St. Frances Xavier Cabrini's "Christ-like love for others is an inspiring example for all of us to this day," said a statement from the Archdiocese of Denver issued in advance of Colorado's new Cabrini Day honoring the patron of immigrants Oct. 5.

In February, the Colorado House approved a measure to do away with the state's observance of Columbus Day, a federal holiday on the second Monday of October, and instead create the Cabrini observance.

The Colorado Senate followed suit in early March, and Gov. Jared Polis signed  the bill into law.

"We commend the state Legislature for creating the first state holiday honoring a woman, and for choosing an incredible Catholic saint," the archdiocese said.

Popularly known as Mother Cabrini, the saint is revered for her devotion to children, immigrants and the destitute.

Born in Italy, she was the foundress of the Missionary Sisters of the Sacred Heart. Her dream was to go to China but at the insistence of Pope Leo XIII, who asked her to work among Italian immigrants in the United States, she left Italy for New York in 1889, accompanied by six sisters.

She established orphanages, schools and Columbus Hospital, and held adult classes in Christian doctrine. She received requests to open schools all over the world. She traveled to Europe, Central and South America and throughout the United States.

She made 23 trans-Atlantic crossings and within 35 years established 67 houses with more than 1,500 sisters. She became a naturalized U.S. citizen in 1909. She died in Chicago Dec. 22, 1917, at age 67.

She was beatified in 1938 by Pope Pius XI and canonized in 1946 by Pope Pius XII. She was the first American to be canonized. She was named patroness of immigrants in 1950.

On a hilltop in the foothills west of Denver near Golden sits the Mother Cabrini Shrine. The shrine property was purchased in 1912 by Mother Cabrini. It was an abandoned ranch she wanted to use as a summer camp for children at the Denver orphanage she founded in 1904. She opened a school in North Denver in 1902.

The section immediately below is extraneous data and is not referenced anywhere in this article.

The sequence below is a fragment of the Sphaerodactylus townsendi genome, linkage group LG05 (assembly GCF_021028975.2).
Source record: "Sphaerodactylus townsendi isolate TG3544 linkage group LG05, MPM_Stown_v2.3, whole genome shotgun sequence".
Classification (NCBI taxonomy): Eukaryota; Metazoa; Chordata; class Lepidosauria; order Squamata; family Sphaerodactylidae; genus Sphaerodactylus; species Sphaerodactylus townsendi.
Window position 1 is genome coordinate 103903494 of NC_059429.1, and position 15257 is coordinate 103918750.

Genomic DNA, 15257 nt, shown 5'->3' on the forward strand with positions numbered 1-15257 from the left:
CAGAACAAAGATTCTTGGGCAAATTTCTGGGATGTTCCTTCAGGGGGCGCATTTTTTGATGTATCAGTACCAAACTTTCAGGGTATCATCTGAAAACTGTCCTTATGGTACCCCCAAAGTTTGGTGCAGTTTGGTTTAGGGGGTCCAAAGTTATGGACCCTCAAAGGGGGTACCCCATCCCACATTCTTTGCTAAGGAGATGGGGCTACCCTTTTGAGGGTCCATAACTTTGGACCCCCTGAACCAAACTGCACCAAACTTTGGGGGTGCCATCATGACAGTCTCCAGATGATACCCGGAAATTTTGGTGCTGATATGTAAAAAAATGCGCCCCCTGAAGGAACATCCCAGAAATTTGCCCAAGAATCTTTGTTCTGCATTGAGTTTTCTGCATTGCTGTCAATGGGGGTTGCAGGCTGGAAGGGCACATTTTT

In its statement, the Denver Archdiocese noted that when Mother Cabrini purchased the land, it "had no known reliable source of water, but Mother Cabrini instructed some of her religious sisters to lift a rock and start digging."

"They discovered a spring that has not stopped running to this day," and the shrine "marks the site of this 1912 miracle," it said.

At least 11 states and dozens of U.S. cities have done away with observing Columbus Day, which commemorates the arrival of Christopher Columbus in the Americas in 1492, and instead celebrate Indigenous Peoples' Day in recognition of the indigenous populations displaced after Columbus and other European explorers reached this continent.

One of the sponsors of the House bill to create Cabrini Day, Rep. Adrienne Benavidez, a Democrat from Commerce City, said the effort to do away with Columbus Day in Colorado began in 2007.

Denver and Boulder have celebrated Indigenous Peoples Day since 2016.

According to well-known Colorado historian Tom Noel, Columbus Day was created in Denver in 1905, and the city held its first Columbus Day Parade a couple of years later. After launching the Colorado parade, Italian American Angelo Noce of Denver "led a nationwide campaign to establish Columbus Day."